The West Midlands produces very little of the energy it uses, yet each UK home typically uses 4,700 units (kWh) of electricity a year and each unit costs about 7p each so that adds up to an annual electricity bill of around £329 per house. Therefore, Rugby's 39,000 households demand a yearly supply of over 183 GWh (183 million kilowatt-hours) of electricity for which we in Rugby collectively pay about £13million annually. Unless we get serious about reducing our energy use then we'll also be using even more energy for every household and with energy prices set to rise dramatically our electricity bills will become shocking.
To add to that Rugby is growing fast, with the building of up to 23,000 new dwellings by 2026 (an increase of 59% in 15 years).
Where will all their energy come from?
There are some moves locally towards encouraging on-site generation at point of use in order to try to help cut down our dependence on mains electricity.
Power stations tend not to be near centres of population, so there is an average power flow across the grid of about 8-9 GW (i.e. 8,000 to 9,000 megawatts) from the north of the UK to the south and on average about 5% is lost in transmission to get the power to the area where it is needed.
Climate change is the most serious long-term threat not just to us but to wildlife too, yet solar power is emission free and comes from a renewable inexhaustible source; When compared to other power generation, solar power is also quiet, safe, not un-attractive, and has minimal impact on the land, residents and any wildlife.
Not surprisingly home owners are in favour of solar energy:
It is estimated that for every hour of cloudless sunshine on an average summers day 1 kWatt of energy will reach every square metre of surface, though the amount varies according to cloud cover and location. The amount of solar energy that reaches the surface is known as the Insolation levels, expressed in kWh/m2/day (the amount of kilowatt hours per square metre of surface per day). Australia can average as much as 5.89 kWh/m2/day whereas Finland can be as little as 2.41 kWh/m2/day. The UK is nearer the Finland level and can expect around 2.61 kWh/m2/day, from a minimum of around 0.5 in winter to a maximum of around 4.7 in summer. Nearly all of this is converted to heat, though some of it powers chemical reactions, such as photosynthesis in plants.
Micro-generation is needed: An average sized solar panel consisting of 36 cells (which can produce up to 12 volts) will be around 1m2 in size, so using the average insolation levels for London, that panel can be expected to receive around 18 kWh per week of sunlight (or 0.93-0.95 MWh per year), though of course most of this will not be captured and the efficiency of conversion to useful energy output will depend on the siting and quality of your system installation.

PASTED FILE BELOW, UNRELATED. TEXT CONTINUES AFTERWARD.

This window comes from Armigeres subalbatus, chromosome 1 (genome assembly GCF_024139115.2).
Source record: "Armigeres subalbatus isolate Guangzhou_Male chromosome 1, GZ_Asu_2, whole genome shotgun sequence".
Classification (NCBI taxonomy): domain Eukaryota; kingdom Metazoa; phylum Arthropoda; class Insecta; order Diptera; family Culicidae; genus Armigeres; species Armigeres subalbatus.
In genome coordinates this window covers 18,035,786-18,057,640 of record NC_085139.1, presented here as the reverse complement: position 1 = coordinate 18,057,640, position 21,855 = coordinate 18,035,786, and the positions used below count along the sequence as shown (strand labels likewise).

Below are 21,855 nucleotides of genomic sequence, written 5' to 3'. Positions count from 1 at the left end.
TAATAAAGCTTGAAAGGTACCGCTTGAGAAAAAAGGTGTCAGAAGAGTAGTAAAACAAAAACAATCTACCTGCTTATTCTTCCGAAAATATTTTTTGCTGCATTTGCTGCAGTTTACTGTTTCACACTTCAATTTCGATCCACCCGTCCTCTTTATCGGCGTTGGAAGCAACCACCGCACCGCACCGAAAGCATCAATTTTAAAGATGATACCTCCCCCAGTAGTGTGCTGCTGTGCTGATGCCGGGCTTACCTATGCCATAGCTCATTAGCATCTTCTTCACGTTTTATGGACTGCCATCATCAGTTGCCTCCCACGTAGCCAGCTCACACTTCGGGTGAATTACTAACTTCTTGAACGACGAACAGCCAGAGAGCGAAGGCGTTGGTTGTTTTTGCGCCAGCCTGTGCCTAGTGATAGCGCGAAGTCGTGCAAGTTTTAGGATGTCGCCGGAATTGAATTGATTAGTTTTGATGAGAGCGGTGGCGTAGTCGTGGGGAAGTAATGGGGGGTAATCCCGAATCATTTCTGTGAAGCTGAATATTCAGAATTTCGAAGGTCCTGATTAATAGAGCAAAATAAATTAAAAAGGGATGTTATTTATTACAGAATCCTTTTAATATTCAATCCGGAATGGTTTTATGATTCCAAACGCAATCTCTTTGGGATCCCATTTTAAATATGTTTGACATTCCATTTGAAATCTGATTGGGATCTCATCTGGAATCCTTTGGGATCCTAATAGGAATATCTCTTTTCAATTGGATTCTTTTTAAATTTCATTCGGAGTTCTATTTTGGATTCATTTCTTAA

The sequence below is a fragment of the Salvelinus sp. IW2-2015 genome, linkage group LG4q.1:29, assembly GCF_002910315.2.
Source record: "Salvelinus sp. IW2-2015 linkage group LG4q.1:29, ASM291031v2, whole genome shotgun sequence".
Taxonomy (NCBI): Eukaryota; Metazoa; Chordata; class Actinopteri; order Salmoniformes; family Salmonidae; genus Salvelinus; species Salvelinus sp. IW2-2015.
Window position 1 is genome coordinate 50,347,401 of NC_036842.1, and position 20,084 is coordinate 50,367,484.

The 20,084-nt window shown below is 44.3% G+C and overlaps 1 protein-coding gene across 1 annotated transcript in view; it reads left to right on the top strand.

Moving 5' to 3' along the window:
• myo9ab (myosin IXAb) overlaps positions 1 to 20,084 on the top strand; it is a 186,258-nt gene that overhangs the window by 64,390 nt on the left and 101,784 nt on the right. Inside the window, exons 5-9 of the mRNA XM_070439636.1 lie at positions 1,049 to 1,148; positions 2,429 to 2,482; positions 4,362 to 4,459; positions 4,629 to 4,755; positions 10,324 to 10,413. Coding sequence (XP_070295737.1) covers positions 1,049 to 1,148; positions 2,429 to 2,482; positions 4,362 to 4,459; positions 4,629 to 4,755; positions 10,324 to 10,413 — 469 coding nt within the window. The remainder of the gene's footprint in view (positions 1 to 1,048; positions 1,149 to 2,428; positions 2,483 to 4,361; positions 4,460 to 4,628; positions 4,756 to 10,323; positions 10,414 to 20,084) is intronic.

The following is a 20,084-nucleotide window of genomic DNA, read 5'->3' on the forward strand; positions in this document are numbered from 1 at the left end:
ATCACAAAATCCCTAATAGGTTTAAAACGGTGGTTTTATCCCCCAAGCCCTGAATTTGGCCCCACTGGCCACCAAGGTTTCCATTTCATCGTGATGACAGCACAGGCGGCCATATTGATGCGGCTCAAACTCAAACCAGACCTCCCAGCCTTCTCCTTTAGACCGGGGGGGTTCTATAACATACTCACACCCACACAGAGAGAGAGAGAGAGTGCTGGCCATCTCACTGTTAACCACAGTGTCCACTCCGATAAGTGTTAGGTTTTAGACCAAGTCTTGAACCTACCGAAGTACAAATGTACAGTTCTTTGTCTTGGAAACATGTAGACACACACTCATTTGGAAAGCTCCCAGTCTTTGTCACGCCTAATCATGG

You need a sunny roof or wall, ideally south facing, preferably angled at about 30 to 35 degrees and with as little shading as possible. However, if you are thinking of installing solar then the best thing to do is visit a site that has already had solar installed and talk to the owners about their experiences.
We would therefore welcome homeowners or community organisations with solar installed getting in touch with us that might be prepared to invite people to your house (or other building) so that they can see the systems in action. Please use our Feedback Form or see our Contact us page.
We are also asking for photographs of installations in the Rugby area that we can display here on this page. In this way we hope to be able to cover a variety of types of installations in the Rugby area including both PV and thermal on houses, offices and public/community buildings, both large and small in south-facing and more shaded locations.
There has been no negative effect on house prices, quite the contrary ...
and so we would welcome homeowners getting in touch with us that might be prepared to share some information on your return on investment and energy savings. Again, please use our Feedback Form or see our Contact us page.
Near Rugby there are now also several plans for community solar energy schemes on public buildings;
Community Energy Warwickshire Ltd (CEW) is a new volunteer led social enterprise, set up by people living and working in Warwickshire who want to take positive action to reduce our dependence on fossil fuels. In its first of a continuing series of projects CEW has teamed up with the NHS to install solar PV panels on roofs at Warwick and Stratford hospitals. CEW will be launching a community share offer to support the enterprise.